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Why Leaders Need To Rethink Failure Being A Bad Thing

Picture this - your team is gathered for the weekly progress update. There are positive reports from everyone, but suddenly from the back of the room someone drops an F-Bomb in their rundown. After gasps have fallen silent, everyone looks to you - their leader - to see your reaction. Will you make an example of them or will you let it slide? All too often in corporate land the F-Bomb no one wants to drop is not the one you think, but rather the word 'Failure'.
In this post COVID world, job security is something we can no longer take for granted. Most of us are feeling the pressure to deliver, and where possible exceed expectations in our assignments. While, in the past, organisations often created teams of bright-minded people committed to identifying opportunities for innovation, now with falling revenues, these dedicated thought leaders are being disbanded. However, with our corporate existence under threat, now is the time we should be encouraging innovation within our organisations. Why Leaders Need To Rethink Failure Being A Bad Thing

With innovation inevitably comes failure because you are stepping into unknown and untested territory. In laboratories, it is common for scientists to spend years failing as they pursue their research. However, each setback tells a story - not only does it eliminate possibilities, it may reveal a clue to where the solution lies. A failure is only truly a failure if we don't analyse and identify our learnings.

Our fear of failure

To reach this state where we are willing to fail means overcoming one of our most debilitating and costly fears. The fear is not about the failure itself, but rather the consequences of the failure for our self-esteem, self-worth and ultimately the approval of those who matter to us. In the business world of start-ups, many investors won't invest in a company's founders unless they've experienced a couple of failures with previous ventures. They believe that these 'failures' make founders more resilient and prepare them for the hard work that needs to be done by learning from the inevitable setbacks and being able to push on.

Destructive failure culture

As leaders, if we choose to punish failure, we are communicating to our people to avoid failure and thereby not learn. Additionally, employees may be too scared to communicate their failures when they do occur. This environment can breed a lack of innovation and encourage systemic coverups, which in turn can be destructive for staff satisfaction and engagement, employee retention and ultimately our performance. This autocratic approach to leadership will lead to these failures infecting our business and overall performance. While public crucifixions may help you deal with your disappointment or frustrations, it will leave a lingering reluctance within your team to pursue innovation or show initiative in the future.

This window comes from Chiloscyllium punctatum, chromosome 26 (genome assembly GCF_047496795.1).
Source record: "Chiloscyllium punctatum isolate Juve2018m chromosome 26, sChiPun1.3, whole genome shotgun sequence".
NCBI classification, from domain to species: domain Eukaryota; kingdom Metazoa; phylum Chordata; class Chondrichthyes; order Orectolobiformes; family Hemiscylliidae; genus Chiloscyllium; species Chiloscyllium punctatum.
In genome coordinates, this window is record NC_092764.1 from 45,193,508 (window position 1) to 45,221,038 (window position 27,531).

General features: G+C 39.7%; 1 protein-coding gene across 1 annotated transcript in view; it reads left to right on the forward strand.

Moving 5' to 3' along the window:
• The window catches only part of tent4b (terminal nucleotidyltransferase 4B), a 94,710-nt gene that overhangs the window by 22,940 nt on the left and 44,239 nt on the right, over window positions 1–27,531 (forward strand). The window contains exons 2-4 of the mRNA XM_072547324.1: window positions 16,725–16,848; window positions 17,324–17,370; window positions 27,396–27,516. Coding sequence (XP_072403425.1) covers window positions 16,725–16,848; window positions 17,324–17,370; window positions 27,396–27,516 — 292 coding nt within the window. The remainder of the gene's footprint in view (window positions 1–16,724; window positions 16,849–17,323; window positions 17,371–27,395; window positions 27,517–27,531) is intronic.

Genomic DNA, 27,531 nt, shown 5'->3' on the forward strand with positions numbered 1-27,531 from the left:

Humans by their very nature are innovative beings, and as leaders, we can have a huge influence over the culture for managing failure within our team. Ultimately, it is up to us as to whether we create a positive or negative culture for how we leverage failure.

Constructive failure culture

A more constructive approach is to establish a culture where failure becomes a learning opportunity for your team and the business as a whole. It doesn't matter whether the failure is one of process or the result of trying something new - both end up providing a test for your leadership. A constructive failure culture is not about accepting subpar performance from team members but rather helping them understand what failed and making them responsible for putting in place strategies to avoid making the same mistake again and leveraging opportunities the failure uncovered.

Some steps to managing failures in a constructive culture are:
  • Don't lose sight of the end goal, failures can ultimately lead us to uncover even larger pots of gold
  • Accept that failure is inevitable, and embed strategies that encourage using failures as learning opportunities for you and your team members
  • Undertake positive analysis of failures and try to avoid the blame game that comes with destructive failures 
  • Establish a culture where team members feel safe accepting responsibility for failures and engage in developing solutions for future successes
  • Minimise long-term impacts by encouraging communication of failures when early indicators appear, avoid coverups
Your role as a leader is to develop team members and encourage them to perform to their full potential. Just like a sports coach, your success is dependent on how well you help your team learn from their failures. Success comes from them learning and adjusting their performance accordingly, then applying these lessons on the field when the pressure is on. If you don't encourage your team to learn from their failures, then dropping the F-Bomb could eventually devastate your team. Remember where possible fail small, fail fast, fail cheap and don't make the same mistake twice.

Author Credits

Gary Waldon is a business transformation specialist who works with people at all levels from CEOs, business leaders and professional athletes through to teachers and retirees to help them take back control of the things that matter to them. Find out more at https://www.linkedin.com/in/gary-waldon-aa000819/

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